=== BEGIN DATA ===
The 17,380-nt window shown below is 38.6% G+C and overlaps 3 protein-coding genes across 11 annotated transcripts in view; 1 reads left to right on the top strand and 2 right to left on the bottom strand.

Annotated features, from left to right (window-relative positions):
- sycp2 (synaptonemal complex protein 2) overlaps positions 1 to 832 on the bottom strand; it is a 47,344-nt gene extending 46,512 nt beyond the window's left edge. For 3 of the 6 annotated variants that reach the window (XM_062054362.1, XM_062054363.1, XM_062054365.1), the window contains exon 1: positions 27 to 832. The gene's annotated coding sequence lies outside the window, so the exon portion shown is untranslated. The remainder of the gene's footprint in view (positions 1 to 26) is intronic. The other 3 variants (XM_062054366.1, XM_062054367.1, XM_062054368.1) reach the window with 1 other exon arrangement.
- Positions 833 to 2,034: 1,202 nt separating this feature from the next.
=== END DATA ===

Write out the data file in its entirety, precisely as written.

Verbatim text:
The 17,380-nt window shown below is 38.6% G+C and overlaps 3 protein-coding genes across 11 annotated transcripts in view; 1 reads left to right on the top strand and 2 right to left on the bottom strand.

Annotated features, from left to right (window-relative positions):
- sycp2 (synaptonemal complex protein 2) overlaps positions 1 to 832 on the bottom strand; it is a 47,344-nt gene extending 46,512 nt beyond the window's left edge. For 3 of the 6 annotated variants that reach the window (XM_062054362.1, XM_062054363.1, XM_062054365.1), the window contains exon 1: positions 27 to 832. The gene's annotated coding sequence lies outside the window, so the exon portion shown is untranslated. The remainder of the gene's footprint in view (positions 1 to 26) is intronic. The other 3 variants (XM_062054366.1, XM_062054367.1, XM_062054368.1) reach the window with 1 other exon arrangement.
- Positions 833 to 2,034: 1,202 nt separating this feature from the next.